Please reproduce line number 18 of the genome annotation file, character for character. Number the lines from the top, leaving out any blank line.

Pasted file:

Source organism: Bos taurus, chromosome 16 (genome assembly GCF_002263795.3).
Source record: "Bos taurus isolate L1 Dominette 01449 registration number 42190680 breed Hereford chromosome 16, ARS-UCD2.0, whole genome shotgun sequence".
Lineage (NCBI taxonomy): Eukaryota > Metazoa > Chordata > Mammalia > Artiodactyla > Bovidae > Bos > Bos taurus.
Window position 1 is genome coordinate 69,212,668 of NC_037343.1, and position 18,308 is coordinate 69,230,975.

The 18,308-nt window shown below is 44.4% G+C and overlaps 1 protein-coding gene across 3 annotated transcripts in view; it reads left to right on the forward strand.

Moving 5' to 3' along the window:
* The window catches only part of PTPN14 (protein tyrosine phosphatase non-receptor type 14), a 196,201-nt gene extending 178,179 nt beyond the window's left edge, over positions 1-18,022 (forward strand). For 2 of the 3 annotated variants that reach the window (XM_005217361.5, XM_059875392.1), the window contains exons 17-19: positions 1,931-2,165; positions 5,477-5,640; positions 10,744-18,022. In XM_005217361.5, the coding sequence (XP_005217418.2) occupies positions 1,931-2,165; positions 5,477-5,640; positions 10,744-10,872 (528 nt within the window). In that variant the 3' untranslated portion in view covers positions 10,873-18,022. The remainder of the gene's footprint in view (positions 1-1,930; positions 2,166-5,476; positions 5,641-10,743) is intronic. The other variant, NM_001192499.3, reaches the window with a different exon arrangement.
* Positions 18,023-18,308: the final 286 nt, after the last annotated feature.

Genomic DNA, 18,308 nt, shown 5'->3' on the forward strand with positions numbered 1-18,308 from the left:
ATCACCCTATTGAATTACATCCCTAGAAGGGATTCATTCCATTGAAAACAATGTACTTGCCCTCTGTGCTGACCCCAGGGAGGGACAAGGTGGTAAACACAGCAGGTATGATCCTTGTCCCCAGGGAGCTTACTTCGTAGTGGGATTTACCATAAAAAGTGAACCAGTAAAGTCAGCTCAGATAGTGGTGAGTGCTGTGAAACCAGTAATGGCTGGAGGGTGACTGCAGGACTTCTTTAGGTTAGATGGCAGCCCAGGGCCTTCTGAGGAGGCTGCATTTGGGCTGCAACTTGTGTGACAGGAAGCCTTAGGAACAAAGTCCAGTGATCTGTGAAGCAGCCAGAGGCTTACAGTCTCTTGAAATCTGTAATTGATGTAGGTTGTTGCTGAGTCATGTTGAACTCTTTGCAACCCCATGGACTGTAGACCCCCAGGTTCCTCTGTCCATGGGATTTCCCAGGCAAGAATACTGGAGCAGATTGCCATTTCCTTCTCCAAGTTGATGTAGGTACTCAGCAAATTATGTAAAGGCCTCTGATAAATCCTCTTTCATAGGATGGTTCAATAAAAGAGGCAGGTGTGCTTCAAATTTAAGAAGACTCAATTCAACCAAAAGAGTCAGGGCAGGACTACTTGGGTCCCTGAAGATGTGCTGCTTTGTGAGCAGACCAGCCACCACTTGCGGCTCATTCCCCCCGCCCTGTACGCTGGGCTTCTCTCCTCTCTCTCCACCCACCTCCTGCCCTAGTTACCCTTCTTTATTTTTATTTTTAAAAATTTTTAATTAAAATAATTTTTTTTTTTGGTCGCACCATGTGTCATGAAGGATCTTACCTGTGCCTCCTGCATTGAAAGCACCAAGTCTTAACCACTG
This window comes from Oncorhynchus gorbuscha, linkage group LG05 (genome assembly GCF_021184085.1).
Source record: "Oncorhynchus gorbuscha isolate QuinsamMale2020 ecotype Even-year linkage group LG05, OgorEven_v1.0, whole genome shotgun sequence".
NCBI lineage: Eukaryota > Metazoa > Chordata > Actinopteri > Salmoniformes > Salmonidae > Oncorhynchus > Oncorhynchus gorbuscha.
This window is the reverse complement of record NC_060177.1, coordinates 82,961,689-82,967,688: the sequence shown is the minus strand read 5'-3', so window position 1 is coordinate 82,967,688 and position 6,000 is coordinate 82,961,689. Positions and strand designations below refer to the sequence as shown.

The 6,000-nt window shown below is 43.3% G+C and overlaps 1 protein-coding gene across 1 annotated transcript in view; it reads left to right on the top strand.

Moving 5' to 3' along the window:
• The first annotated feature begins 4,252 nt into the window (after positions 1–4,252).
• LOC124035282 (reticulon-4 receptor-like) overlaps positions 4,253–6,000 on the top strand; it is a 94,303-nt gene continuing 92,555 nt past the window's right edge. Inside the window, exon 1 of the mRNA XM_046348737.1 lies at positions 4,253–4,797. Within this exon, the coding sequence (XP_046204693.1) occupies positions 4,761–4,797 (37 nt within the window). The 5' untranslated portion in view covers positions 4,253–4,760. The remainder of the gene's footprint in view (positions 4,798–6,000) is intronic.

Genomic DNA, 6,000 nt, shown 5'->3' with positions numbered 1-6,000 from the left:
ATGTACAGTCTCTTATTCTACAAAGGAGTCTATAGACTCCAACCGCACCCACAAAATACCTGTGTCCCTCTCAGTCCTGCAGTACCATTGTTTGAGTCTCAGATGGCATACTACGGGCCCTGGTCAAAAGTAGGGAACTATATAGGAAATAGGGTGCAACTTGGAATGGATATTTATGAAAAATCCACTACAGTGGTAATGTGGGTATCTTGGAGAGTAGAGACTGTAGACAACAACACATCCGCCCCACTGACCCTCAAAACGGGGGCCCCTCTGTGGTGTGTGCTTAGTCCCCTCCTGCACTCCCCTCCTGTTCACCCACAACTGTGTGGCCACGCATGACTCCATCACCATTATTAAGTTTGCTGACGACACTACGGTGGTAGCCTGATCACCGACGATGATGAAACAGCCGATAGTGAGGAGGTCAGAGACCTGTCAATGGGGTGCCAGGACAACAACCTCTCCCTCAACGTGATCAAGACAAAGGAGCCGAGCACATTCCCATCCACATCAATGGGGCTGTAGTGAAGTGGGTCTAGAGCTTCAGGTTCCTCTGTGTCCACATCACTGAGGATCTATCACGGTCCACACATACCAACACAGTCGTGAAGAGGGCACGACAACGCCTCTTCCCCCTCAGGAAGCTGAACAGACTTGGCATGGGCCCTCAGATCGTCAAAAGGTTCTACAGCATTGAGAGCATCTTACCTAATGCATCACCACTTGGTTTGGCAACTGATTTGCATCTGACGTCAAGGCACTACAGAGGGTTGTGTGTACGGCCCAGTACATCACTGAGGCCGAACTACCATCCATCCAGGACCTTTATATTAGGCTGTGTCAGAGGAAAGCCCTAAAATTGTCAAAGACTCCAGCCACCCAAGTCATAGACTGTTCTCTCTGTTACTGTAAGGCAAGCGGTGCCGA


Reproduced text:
• LOC124035282 (reticulon-4 receptor-like) overlaps positions 4,253–6,000 on the top strand; it is a 94,303-nt gene continuing 92,555 nt past the window's right edge. Inside the window, exon 1 of the mRNA XM_046348737.1 lies at positions 4,253–4,797. Within this exon, the coding sequence (XP_046204693.1) occupies positions 4,761–4,797 (37 nt within the window). The 5' untranslated portion in view covers positions 4,253–4,760. The remainder of the gene's footprint in view (positions 4,798–6,000) is intronic.